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Numbers Nora Ephron swears her latest, a John Travolta?Lisa Kudrow lottery-scamming caper, is not a romantic comedy—like that should make us any less fearful. The last Ephron-Travolta alliance, Michael, was not a romantic comedy—whatever it was, we can still smell it. July 14

What Lies Beneath The Sixth Sense will not go unfleeced. Michelle Pfeiffer is haunted by a girl's unhappy ghost, and hubby Harrison Ford sets out to solve the case. Robert Zemeckis directs, so you know it'll escape being memorable or recognizably human. July 21

I Was Made to Love Her It's either incomprehensible or all too predictable that it's taken this long for Chris Rock to get his own star vehicle, and perhaps a rickety one at that, since it's a re-remake (of Here Comes Mr. Jordan). The ubiquitous brothers Weitz—co-directors this time out—may run the risk of stretching themselves too thin. July 28

The Legend of Bagger Vance Robert Redford epiphanizes the Steve Pressfield Buddhist-golf novel about a mystical 1930s links match involving a war vet (Matt Damon) and his enlightened caddy (Will Smith). August 4

Space Cowboys Clint Eastwood playing the age card, as one of four old Air Force pilots (the others are James Garner, Tommy Lee Jones, and Donald Sutherland) sent into orbit to repair a 1950s satellite. Hooey for retirees. August 4

Bedazzled Brendan Fraser hops on the multi-personality/alt-destiny bandwagon with this fantasy, in which a tech geek sells his soul to the devil (Elizabeth Hurley, natch) for seven wishes and seven differ-ent personalities. August 11


Was Robert Zemeckis Unavailable?

Disney's The Kid A Trumpian, cheap-retro, syntactically daft title (Disney is the kid?) and a queasily high concept (slick yuppie meets himself as a little boy). But with Bruce Willis (that rarity—an under-appreciated Dead White Male), the setup becomes less Liar Liar, more La Jetée. It could happen. July 7


Child Labor

Dinosaur Digital Cretaceous-ness, except the sauropods are voiced by Kiefer Sutherland and Joan Plowright. May 19

Titan A.E. Matt Damon, in a bold opportunity to act without his teeth, voices a teen refugee (and, from the look of the worryingly anime-manqué stills, gym rat) fighting evil aliens. A dozen writers have their hands in this pot o' CGI, but writing by committee often works in 2D (see Toy Story 2). June 16

Chicken Run Chances are Aardman's free-range claymation will be the one Mel Gibson movie worth your time (the Patriot voices a mouthy American rooster). This farm-as-microcosm revolutionary parable (feisty hens up in arms) should satisfy those who balked at the second Babe movie. June 23

The Adventures of Rocky and Bullwinkle This resurrection of everyone's favorite non-sequitur cartoon is a Tribeca Production, meaning Robert De Niro had a passionate need to play Fearless Leader. Jason Alexander and Rene Russo are Boris and Natasha, which suggests little improvement over the 1992 Dave Thomas?Sally Kellerman version. June 30

Pokémon the Movie 2000 The last movie's "First Movie" claim turned out to be dreadfully prescient; will there be two a year for the rest of our lives? July 21

Thomas and the Magic Railroad A full-length feature of what on TV is only fascinating to toddlers in five-minute chunks. The Teletubbies Movie cannot be far behind. July 26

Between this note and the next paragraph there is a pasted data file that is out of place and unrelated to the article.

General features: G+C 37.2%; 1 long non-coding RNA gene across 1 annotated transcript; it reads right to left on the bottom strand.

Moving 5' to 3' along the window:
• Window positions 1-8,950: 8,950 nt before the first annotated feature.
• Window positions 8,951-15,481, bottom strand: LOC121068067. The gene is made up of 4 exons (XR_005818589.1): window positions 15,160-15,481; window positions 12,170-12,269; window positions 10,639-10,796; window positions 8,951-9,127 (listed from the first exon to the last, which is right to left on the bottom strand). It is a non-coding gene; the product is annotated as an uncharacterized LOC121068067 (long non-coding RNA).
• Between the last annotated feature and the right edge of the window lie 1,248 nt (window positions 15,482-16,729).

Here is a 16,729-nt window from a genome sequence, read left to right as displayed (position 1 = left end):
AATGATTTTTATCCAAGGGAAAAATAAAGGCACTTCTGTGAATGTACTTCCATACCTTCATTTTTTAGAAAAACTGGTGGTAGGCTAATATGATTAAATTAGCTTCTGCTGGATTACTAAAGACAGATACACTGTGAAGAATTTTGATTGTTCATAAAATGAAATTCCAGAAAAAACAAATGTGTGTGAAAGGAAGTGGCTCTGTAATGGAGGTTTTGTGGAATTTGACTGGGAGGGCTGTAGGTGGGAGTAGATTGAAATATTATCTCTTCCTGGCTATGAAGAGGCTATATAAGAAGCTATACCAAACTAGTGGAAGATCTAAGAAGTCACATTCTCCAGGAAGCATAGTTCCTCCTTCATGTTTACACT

Teens at Risk

Boys and Girls Freddie Prinze Jr. and Claire Forlani do She's All That?meets?When Harry Met Sally, though Blair Witch's Heather Donahue is present to balance the bland-sitcom factor. June 2

Crime and Punishment in Suburbia Dostoyevsky by way of Dawson's Creek; Ripe's Monica Keena kills her father and then pays the price. Next: Joshua Jackson as Prince Myshkin. July

Scary Movie Relabeling Scream If You Know What I Did Last Halloween with Kevin Williamson's old Scream title, the Wayans boys pull a Mel Brooks on the recent jump-and-run teen yowlers we're all tired of anyway. July 7

But I'm a Cheerleader Natasha Lyonne gets sent to gay-rehab camp, where she meets up with RuPaul's butch counselor and Cathy Moriarty's rabid head-mistress; fellow inmates include Michelle Williams and Heavenly Creature Melanie Lynskey. July 7

Loser Jason Biggs and Mena Suvari go to college, though he continues lusting haplessly after unattainable princesses and she continues lusting effectively after old guys (here, it's her prof Greg Kinnear). But the redoubtable Amy Heckerling is running this show, which means we shouldn't think we've seen it before. July 21

Mad About Mambo Felicity's Keri Russell (whose haircut/popularity correlation has received Aniston-worthy scrutiny of late) in an Irish romance. A Minnie Driver homage? July 21

Skipped Parts Two teens fumble their way toward coming of age—distracted on the way by Jennifer Jason Leigh as a neglectful mom and Drew Barrymore as a fantasy apparition—in Tamra Davis's early-'60s drama. August

Save the Last Dance White kid Julia Stiles has trouble in her new inner-city school until she meets up with black kid/fellow rug-tearing enthusiast Sean Patrick Thomas, and nothing matters when they're dancing. August 11

Jump A spoiled teen (Kirsten Dunst) feels threatened when an underdog inner-city cheerleading team threatens her squad's preeminence. August 18


Auteur of Duty

Small Time Crooks Woody Allen, presumably in his stale but thank-fully glib Bullets Over Broadway mode, does a bumbling heist movie, with Jon Lovitz, Tracey Ullman, and Hugh Grant rounding out the cast. May 19

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